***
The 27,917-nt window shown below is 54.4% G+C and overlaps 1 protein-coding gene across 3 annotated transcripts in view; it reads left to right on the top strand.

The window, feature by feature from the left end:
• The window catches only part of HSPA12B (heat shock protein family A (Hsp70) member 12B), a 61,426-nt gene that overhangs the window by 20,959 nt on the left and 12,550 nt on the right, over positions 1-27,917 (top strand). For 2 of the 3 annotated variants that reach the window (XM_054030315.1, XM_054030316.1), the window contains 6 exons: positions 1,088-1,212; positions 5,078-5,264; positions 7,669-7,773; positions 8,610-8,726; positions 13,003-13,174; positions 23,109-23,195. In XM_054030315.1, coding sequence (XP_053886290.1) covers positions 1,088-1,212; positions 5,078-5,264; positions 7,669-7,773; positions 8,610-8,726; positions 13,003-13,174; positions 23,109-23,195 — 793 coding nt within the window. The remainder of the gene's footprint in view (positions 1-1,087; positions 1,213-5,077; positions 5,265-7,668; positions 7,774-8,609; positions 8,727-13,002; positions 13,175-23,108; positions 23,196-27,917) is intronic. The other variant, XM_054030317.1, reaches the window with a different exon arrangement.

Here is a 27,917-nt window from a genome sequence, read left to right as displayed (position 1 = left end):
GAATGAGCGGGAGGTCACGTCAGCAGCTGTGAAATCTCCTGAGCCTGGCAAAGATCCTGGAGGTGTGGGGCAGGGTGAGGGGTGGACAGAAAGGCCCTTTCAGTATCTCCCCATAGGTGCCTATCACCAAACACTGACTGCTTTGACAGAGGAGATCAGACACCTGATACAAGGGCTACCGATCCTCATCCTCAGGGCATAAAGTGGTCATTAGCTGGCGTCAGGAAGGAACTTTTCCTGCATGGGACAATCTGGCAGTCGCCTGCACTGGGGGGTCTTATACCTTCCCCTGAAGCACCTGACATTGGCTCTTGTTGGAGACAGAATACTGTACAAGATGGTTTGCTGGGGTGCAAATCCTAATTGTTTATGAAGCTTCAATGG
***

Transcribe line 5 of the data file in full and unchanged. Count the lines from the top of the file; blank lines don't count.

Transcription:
GAATGAGCGGGAGGTCACGTCAGCAGCTGTGAAATCTCCTGAGCCTGGCAAAGATCCTGGAGGTGTGGGGCAGGGTGAGGGGTGGACAGAAAGGCCCTTTCAGTATCTCCCCATAGGTGCCTATCACCAAACACTGACTGCTTTGACAGAGGAGATCAGACACCTGATACAAGGGCTACCGATCCTCATCCTCAGGGCATAAAGTGGTCATTAGCTGGCGTCAGGAAGGAACTTTTCCTGCATGGGACAATCTGGCAGTCGCCTGCACTGGGGGGTCTTATACCTTCCCCTGAAGCACCTGACATTGGCTCTTGTTGGAGACAGAATACTGTACAAGATGGTTTGCTGGGGTGCAAATCCTAATTGTTTATGAAGCTTCAATGG